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Village passes law penalizing leaks from town meetings

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    NMU         NEW YORK         Freedom of Information         Feb 11, 2002    

Village passes law penalizing leaks from town meetings

  • The Asharoken, N.Y., Board of Trustees passed a law that criminalizes leaking information from closed-door village meetings and calls for punishment for those that disclose confidential information.

A New York village passed a law on Jan. 28 that makes disclosing information from closed-door village meetings a criminal offense punishable by a fine of up to $1,000.

Asharoken Mayor William Kelly said the village always adhered to a policy against disclosing information from confidential meetings, but there was no penalty. Now there is a penalty, and some critics are calling it a gag order.

“It essentially forbids, in this instance, government officials from speaking,” said Bob Freeman, director of the State Committee for Open Government.

But Kelly said the law is legitimate because executive information is not to be discussed.

“The press calls it a gag order,” he said. “It has nothing to do with the press.”

Freeman said the public has a right to know what the government is doing and that information from meetings should be available and accessible.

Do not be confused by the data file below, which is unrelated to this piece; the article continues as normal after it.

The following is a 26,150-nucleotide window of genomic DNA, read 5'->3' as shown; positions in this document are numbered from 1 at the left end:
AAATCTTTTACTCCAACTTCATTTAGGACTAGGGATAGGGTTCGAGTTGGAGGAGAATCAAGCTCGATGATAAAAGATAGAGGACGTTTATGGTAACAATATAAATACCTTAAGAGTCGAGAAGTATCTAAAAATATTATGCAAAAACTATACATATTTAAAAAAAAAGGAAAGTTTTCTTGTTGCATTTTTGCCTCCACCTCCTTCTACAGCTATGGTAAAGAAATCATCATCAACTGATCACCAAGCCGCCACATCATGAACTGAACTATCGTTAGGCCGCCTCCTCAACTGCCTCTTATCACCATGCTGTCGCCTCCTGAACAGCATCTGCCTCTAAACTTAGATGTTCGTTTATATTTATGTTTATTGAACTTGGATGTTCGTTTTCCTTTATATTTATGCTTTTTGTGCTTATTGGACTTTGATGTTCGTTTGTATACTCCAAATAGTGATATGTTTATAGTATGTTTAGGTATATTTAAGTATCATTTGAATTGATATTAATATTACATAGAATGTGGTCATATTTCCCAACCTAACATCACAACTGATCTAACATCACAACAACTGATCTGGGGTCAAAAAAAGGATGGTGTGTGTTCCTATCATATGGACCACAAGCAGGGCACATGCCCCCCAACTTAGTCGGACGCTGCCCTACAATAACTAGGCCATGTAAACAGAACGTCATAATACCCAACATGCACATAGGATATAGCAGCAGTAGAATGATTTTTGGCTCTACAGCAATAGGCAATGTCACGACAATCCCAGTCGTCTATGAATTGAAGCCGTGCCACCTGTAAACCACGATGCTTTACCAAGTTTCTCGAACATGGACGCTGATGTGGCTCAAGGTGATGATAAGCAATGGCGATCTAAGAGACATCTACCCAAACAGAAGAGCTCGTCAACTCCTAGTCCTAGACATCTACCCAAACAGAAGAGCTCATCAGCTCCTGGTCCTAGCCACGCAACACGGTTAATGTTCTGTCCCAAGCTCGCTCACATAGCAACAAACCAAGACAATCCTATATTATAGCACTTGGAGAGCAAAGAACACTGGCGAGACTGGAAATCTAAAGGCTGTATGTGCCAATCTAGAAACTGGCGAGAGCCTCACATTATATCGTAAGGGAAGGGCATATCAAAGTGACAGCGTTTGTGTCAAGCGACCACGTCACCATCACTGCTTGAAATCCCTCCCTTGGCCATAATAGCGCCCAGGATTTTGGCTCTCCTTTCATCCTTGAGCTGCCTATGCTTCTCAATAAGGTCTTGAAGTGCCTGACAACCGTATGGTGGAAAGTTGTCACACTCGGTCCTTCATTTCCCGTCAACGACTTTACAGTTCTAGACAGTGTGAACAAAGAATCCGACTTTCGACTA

“How else do we know that our representatives are representing us the way we like?” Freeman said.

Asharoken isn’t the first New York village to enact such a law. Officials in Rome, N.Y., adopted a similar law last year but later repealed it. The Rome law protected records “that might jeopardize the relationship” between the mayor and the public and threatened those who leaked information with possible jail time.

But Kelly said Asharoken’s law is less comprehensive and only protects meetings already exempt from being open.

Freeman said he did not think the law would go before the court. He said he hopes the law will be reconsidered because it is “probably unenforceable and probably unconstitutional.”

“Can it be possible or even ethical to punish people speaking about what should’ve been disclosed to the public in the first place?” Freeman said.


© 2002 The Reporters Committee for Freedom of the Press

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